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Dublin: 9 °C Wednesday 20 November, 2019
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Education minister agrees to bring school secretaries dispute to Workplace Relations Commission

The dispute centres around the fact that only a few hundred of the country’s 3,500 secretaries are paid directly by the Department.

Supporters at St Andrew's National School in Lucan during the strike action.
Supporters at St Andrew's National School in Lucan during the strike action.

TRADE UNION FÓRSA and the Department of Education have both agreed to begin talks at the Workplace Relations Commission in a bid to resolve a dispute involving school secretaries. 

The move comes after school secretaries began industrial action on 20 September in a call to the Department to review secretaries pay and working conditions.

The dispute centres around the fact that only a few hundred of the country’s 3,500 secretaries are paid directly by the Department.

It means they are not considered public servants, and therefore are not entitled to benefits such as a pension, sick pay, and pay during the summer months. 

Instead, they are paid by through an ancillary grant given to the Board of Management of schools by the Department – school secretaries earn an average salary of around €12,500.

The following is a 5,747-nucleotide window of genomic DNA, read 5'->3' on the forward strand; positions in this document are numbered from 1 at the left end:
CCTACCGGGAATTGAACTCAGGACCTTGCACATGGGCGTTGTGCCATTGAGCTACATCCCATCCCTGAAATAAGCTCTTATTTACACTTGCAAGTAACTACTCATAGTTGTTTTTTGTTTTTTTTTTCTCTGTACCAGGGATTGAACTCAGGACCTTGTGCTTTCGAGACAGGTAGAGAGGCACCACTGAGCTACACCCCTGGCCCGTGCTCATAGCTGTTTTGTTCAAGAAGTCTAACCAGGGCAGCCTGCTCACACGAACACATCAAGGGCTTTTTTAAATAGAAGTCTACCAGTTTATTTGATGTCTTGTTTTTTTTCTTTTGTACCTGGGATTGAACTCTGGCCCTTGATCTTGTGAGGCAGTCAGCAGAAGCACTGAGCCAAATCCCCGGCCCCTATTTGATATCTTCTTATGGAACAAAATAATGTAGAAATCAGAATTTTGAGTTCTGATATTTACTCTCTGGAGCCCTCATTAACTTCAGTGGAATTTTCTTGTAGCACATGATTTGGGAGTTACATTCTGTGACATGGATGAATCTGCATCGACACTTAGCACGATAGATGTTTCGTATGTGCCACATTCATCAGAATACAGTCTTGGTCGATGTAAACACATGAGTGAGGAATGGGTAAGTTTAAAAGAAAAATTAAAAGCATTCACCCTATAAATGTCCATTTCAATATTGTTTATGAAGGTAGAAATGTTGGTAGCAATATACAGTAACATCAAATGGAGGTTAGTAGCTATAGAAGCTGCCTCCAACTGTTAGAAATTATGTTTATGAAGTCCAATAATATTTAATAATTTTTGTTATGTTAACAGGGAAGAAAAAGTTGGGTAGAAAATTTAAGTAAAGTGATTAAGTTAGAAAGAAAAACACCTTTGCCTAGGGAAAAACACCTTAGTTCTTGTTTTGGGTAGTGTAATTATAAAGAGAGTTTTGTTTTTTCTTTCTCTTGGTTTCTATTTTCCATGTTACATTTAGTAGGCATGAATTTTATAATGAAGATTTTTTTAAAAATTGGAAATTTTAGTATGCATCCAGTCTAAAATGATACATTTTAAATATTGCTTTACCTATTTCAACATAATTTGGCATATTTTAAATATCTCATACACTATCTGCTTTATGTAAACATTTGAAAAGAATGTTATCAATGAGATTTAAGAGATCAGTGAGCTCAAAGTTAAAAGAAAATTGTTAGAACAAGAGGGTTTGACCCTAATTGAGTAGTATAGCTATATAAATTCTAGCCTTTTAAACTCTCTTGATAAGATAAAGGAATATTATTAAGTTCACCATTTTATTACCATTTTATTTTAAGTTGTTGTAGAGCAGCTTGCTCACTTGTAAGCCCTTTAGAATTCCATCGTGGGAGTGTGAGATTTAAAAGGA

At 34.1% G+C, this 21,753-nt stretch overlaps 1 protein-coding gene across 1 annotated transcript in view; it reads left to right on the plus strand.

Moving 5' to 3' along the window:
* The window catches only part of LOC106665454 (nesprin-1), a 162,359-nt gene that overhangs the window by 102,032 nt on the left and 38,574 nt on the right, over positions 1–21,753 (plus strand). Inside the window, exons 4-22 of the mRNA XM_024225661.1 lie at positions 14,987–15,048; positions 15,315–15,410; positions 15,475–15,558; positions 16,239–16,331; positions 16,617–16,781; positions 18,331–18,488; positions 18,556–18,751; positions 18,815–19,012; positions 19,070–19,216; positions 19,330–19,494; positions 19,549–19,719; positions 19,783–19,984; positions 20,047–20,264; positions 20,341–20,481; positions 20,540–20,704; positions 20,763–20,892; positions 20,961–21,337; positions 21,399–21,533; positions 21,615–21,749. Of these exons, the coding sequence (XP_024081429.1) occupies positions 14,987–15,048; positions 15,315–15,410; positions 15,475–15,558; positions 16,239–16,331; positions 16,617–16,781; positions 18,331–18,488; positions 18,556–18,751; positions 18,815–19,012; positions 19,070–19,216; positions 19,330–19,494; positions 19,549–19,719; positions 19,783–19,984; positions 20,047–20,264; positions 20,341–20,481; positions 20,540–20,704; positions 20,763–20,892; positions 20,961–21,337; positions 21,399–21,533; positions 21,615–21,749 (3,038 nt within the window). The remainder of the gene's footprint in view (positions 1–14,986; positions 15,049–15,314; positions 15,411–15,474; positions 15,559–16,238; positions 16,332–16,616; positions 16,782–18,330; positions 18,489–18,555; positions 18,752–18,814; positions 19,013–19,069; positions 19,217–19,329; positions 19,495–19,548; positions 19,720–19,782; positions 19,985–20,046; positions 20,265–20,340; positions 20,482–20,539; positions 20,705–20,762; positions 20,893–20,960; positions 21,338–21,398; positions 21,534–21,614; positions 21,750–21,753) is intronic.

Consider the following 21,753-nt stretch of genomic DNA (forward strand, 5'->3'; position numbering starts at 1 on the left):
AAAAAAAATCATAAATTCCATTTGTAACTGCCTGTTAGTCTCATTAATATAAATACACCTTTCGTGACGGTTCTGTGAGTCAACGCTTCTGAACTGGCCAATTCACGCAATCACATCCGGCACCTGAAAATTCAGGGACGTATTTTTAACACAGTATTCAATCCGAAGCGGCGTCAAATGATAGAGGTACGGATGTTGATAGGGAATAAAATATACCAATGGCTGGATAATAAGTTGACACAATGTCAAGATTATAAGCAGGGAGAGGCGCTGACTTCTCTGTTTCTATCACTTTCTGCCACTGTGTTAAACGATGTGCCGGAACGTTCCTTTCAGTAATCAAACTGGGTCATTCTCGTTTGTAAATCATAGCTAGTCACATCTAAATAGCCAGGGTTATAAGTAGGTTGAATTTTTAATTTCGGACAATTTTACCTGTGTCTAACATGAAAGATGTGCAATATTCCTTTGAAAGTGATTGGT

Talks between the Department and Fórsa broke down in May, prompting the union to ballot members for industrial action – following a turnout of 68%, its members voted in favour of industrial action by a margin of 97%. 

They began a work-to-rule two weeks ago which involves them refusing to take on any task that fell outside of their job description. 

In a statement this evening, Fórsa said: “The union welcomes the opportunity to work to resolve the issues at the heart of this dispute. The current system is antiquated and unfit for purpose.

“Fórsa wants to ensure school secretaries and caretakers are afforded the opportunity to work in a system that properly reflects their huge value to the school community,” it added. 

Education minister Joe McHugh also took to Twitter to announce his department had agreed to bring the dispute to the Workplace Relations Commission. 

He said: “The Department regrets that the union is now engaging in industrial action. As is normal practice the Department will agree to use the industrial relations machinery of the state to resolve the matter. 

“The Department will be requesting, and I am personally requesting, the assistance of the WRC in ensuring that once talks commence the industrial action be stood down to enable these discussions to progress.”

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